Life on Hayling Island seems isolated from the outside world for 14 year old Alix. Problems like terrorism, wars, and refugees seem worlds away. But one day at the beach, Alix and her friend find a drowning illegal immigrant who was tortured by the rebels in Iraq for helping the allied forces. Mohammed is desperate to not be deported and now his life falls in her hands. She must face this moral dilemma on her own, one mistake and they will be discovered.
Well, I wasn't sure about the book to begin with but in all it was a great read and I really learned something about what...
Don't be fooled by the opening battle scene and continuous conflict that drives the story into thinking this is a simple action book. It's tense and fast-paced, yes, but it is also full of moral, psychological, interpersonal, and political conflict. It is a book whose external action deeply considers complicated internal issues.
Imagine that food is scarce, money is even scarcer, education is not an option for women and freedom of anything - speech, religion, choice - no longer exists. This is Afghanistan in the 1990s, the world in which Fereiba now lives and she is desperately seeking a way out. She grew up in a better time where she was able to go to school, teach and live a respectable but free life. She recounts her childhood and growing up in a middle-class family while remembering her first love and how heartbroken she was when he married her sister.
Maisie Dobbs' first case as a private detective is not what she expected nor wanted. But in the spring of 1929 in her new London office her first client walks through her door and asks for her assistance with a love triangle. Maisie, who was born into a working class family, is aware of her status and sex and is trying to make her mark in the detective world and so takes on the case as professionally as she possibly can.
On a day like any other day, the Others arrived. Their mothership lit up the sky and the human race was forever changed. The Others came in waves taking away electricity, bringing upon the world a plague, sending out evil drones to take care of the survivors, and now, they have taken on the form of humans. The idea of trust (or lack thereof) and the depths that humans will sink to survive are constantly replayed over and over through the actions of the multiple protagonists that Yancey introduces in the story.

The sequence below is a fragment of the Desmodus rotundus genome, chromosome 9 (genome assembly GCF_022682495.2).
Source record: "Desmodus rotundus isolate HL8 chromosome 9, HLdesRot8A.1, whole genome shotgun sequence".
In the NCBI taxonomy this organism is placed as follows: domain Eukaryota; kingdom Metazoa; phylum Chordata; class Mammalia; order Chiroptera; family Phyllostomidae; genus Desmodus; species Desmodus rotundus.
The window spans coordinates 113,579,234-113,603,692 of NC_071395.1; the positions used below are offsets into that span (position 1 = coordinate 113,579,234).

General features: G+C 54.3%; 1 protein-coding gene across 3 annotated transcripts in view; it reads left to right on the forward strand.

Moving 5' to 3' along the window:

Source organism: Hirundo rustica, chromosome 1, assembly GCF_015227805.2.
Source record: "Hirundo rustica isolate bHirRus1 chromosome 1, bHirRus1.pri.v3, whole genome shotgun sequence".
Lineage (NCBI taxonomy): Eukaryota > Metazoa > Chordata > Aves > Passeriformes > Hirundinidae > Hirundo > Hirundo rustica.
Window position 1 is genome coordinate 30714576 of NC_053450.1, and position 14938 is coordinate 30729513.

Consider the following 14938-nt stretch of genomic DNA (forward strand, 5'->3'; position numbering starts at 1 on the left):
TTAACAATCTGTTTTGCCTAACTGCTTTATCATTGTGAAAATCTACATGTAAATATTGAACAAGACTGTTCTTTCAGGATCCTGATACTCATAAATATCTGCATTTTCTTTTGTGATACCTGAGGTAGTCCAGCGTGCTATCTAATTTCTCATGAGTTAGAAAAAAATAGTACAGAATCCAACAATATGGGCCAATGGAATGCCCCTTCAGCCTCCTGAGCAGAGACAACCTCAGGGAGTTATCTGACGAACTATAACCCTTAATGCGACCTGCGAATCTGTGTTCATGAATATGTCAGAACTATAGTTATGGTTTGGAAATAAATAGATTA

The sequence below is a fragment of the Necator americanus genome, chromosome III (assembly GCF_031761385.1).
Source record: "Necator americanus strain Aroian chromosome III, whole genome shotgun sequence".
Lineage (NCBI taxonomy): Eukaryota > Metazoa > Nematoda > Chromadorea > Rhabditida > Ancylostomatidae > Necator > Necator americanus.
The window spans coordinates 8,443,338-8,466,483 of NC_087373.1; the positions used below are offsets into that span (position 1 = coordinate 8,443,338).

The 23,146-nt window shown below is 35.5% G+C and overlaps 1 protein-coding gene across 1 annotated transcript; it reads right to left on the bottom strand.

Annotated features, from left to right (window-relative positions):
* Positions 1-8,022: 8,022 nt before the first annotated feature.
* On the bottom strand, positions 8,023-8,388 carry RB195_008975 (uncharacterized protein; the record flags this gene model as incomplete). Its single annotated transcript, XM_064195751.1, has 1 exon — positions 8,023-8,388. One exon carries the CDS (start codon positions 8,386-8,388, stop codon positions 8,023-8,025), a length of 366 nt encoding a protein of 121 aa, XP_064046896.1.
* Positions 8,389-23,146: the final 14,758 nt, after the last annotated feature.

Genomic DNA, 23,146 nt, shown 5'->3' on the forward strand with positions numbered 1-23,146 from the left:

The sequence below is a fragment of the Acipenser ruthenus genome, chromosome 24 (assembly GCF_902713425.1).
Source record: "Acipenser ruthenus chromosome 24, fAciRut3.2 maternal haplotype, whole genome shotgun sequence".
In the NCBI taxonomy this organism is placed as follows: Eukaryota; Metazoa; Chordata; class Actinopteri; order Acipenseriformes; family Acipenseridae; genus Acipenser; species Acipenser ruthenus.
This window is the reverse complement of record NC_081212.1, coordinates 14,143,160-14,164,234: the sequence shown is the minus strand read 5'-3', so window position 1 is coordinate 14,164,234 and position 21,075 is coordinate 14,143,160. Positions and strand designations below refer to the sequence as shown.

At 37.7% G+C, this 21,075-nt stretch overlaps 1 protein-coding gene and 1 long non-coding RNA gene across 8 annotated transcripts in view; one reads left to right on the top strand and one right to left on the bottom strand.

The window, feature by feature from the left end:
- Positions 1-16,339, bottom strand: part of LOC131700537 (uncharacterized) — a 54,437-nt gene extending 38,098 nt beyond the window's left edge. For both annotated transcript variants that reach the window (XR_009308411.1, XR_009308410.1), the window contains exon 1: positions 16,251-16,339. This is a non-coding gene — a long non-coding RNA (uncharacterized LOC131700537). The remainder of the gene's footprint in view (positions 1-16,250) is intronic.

Confession #1: I shy away from Science Fiction.
Confession #2: I checked this out because the audiobook was readily available...
Confession #3: And maybe because there was a lot of buzz about the movie.
And you know what? I liked it. A lot. So much that I immediately started listening to another book in the series because I couldn't compel myself to finish my weekend housework unless my mind was in the universe of Ender Wiggin.
Just as powerful as Kevin Powers’ The Yellow Birds, The Farther Shore is the story of what happens to our military men and women when we send them to hostile countries for reasons no one really understands.
Based in Roman Egypt, Agora is about a female professor and philosopher, Hypatia, who teaches young men about science. Encouraged by her father, she surrounds herself with information in the great library of Alexandria and is constantly testing new scientific theories.
The War of 1812 is one of the “forgotten wars” of the United States. It is, however, the conflict that helped to create the nation we have and provided the inspiration to our national anthem. In Through the Perilous Fight, Steve Vogel skillfully weaves together a narrative highlighting an eight week period of Washington D.C.’s history.
In Sebastian Junger’s latest non-fiction adventure War, the author spends parts of 15 months embedded with American soldiers in one of the deadliest locations in Afghanistan. This is not a history of Afghanistan, not a commentary on US foreign policy, or a romanticized look at combat. Politics and culture are far removed from the daily lives of the young men Junger observes and emotionally bonds with in the Koren